Technology

What is radar satellite imagery and how will it revolutionize the agriculture industry?

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April 11, 2021

In this article we’ll discover what radar (or SAR) satellite imagery is, how it works in detail and how it opens up new opportunities for agriculture that will certainly change the way crops are grown globally over the next decade. Let’s get started!

Most digital agriculture solutions have been reluctant to include satellite imagery because of reliability reasons; If it’s cloudy during the satellite overpass, you won’t get an image. And in addition to being more reliable, they want more information out of satellite imagery than vegetation indices; information on soil, on carbon sequestration, and high value solutions that could give them “more bang for the buck”. Well that it is exactly what radar satellite imagery can offer.

What is SAR and why is SAR interesting ?

Active radar based satellite imagery, also known as SAR (Synthetic Aperture Radar) is not a new technology, but has gained some popularity over the last 4 years with the launch of the Sentinel-1 satellites, which provide high-resolution SAR images of the earth, every few days. The technology is radically different from “traditional” satellite imagery which uses optical sensors, making it quite difficult to use and understand.

However, the advantages of this technology are huge! SAR imagery can provide information even during cloudy weather, in the middle of the night and is extremely good at detecting materials and the topography. It opens new avenues of innovation for agriculture that can propel satellite technology at the top of the must-have list of every digital agriculture company. It can provide soil composition information, soil moisture data, information about farming practices like tilling and much more!

Let’s have a look at how it works.

How does SAR work ?

Radar 101

First the basics: Radar is a detection system that uses radio waves to determine the range, angle, or velocity of objects. Active radar sensors send radio waves from a transmitter, the waves reflect off an object and return to the receiver, giving information about the object's location and speed.

Credit: Wikipedia

So SAR imagery is the signal received from the reflected radio waves, and in the case of Sentinel-1, the receiver is a satellite orbiting the earth about 700km away from the ground. Pretty cool right?

This explains why SAR imagery is not affected by cloud coverage or night. The waves penetrate through the clouds, bounce on the ground and back to the satellite. No light needed.

Backscatter

The second concept very important to understand with SAR is the backscatter. It describes the way the reflected waves get back to the receiver. While in traditional optical imagery, wavelengths like green or near-infrared are recorded, for SAR the recorded signal is backscatter. Depending on the surface on which it bounces, it can vary greatly.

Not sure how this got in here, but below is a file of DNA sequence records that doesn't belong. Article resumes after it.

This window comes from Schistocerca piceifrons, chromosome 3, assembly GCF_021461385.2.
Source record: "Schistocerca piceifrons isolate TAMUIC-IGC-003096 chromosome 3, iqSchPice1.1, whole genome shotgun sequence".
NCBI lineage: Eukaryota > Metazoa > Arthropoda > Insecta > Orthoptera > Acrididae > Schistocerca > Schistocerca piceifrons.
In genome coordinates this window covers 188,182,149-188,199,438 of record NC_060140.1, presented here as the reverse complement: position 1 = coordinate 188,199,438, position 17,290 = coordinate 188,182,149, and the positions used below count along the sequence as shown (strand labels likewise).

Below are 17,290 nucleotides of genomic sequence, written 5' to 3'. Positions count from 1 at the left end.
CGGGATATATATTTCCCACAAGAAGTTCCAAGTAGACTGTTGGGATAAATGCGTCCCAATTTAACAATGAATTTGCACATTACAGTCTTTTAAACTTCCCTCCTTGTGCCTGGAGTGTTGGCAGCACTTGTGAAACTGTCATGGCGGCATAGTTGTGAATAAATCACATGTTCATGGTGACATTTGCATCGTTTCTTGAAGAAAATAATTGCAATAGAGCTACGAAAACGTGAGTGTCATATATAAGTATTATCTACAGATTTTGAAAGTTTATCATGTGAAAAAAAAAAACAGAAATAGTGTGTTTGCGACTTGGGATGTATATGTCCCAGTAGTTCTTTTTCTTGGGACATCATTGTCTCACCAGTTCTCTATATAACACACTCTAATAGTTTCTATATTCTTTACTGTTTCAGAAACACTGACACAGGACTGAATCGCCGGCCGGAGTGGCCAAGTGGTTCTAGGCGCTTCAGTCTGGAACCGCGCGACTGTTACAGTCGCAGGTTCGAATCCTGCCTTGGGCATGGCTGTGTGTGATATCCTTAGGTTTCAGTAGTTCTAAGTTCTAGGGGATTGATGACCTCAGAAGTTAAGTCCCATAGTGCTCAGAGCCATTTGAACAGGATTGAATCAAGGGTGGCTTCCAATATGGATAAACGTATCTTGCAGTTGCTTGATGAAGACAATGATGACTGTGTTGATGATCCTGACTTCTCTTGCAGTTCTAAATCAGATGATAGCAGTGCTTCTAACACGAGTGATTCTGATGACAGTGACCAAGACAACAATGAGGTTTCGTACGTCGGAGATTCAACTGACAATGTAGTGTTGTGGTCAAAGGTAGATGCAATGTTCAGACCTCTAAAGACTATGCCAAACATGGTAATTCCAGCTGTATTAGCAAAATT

It is definitely a challenge to interpret the information, but it is also a great asset. The SAR sensors are sensitive to moisture, which means that it is possible to detect humidity variations in the soil based on the backscatter signal  from the satellite. It also means that you can detect information on the soil texture from the backscatter, and should be able to make the difference between a sandy soil and a silty one, right? Well, with the proper calibration, it is!

Credit: NASA

Bands

The next logical questions are: What about crops in the field? They are going to affect the backscatter, no? And for moisture I need underground information, not surface. How is that handled?

To answer these questions, we need to introduce a third concept (it’s the last one, promised!): The type of radio wave band. The four bands most commonly utilized for SAR applications are referred to as: P, L, C and X.

Credit: NASA

Depending on the band, the wavelength will have varying abilities to penetrate through different materials at different depths to  provide information. For the case of Sentinel-1 which utilizes the C-band, wavelengths are able to penetrate the uppermost layers of the soil or vegetation canopy.. This means that it can also provide underground soil information. This opens up a number of possibilities that we could only dream of with optical satellite imagery.


What's next ?

The SAR technology applied to agriculture is still in its infancy, but we can already perceive all the opportunities it can bring. Additionally, it relies heavily on the inclusion of artificial intelligence methods, which amplify the potential of the technology (to understand how AI helps satellite imagery in agriculture, you can read this article). We can already create solutions that revolutionize the way we perceive Agriculture monitoring, and we expect dozens of new use cases to appear in the coming years!

At SpaceSense, we made SAR imagery one of our specialties. So if you want to know more about our SAR-based solutions reach out to us below!

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